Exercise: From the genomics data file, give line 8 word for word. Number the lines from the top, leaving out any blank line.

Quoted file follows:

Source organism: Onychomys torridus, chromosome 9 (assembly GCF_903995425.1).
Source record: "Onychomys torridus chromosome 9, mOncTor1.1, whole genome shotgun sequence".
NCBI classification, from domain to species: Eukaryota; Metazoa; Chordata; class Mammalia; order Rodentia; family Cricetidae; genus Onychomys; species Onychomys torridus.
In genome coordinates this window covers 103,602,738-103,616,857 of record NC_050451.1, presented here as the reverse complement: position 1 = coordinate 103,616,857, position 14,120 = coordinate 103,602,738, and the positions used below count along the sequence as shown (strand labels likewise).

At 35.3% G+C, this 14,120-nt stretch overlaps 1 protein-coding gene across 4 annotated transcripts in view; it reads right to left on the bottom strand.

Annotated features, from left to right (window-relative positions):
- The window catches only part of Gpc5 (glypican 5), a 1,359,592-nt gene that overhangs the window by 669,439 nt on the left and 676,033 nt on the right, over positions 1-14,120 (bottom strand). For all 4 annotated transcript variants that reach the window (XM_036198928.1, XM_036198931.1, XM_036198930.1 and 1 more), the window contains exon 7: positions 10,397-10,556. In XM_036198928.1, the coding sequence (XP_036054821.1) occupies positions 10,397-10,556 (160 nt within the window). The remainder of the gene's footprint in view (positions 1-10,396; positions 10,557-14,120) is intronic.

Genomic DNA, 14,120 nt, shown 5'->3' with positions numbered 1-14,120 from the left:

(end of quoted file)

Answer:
Genomic DNA, 14,120 nt, shown 5'->3' with positions numbered 1-14,120 from the left: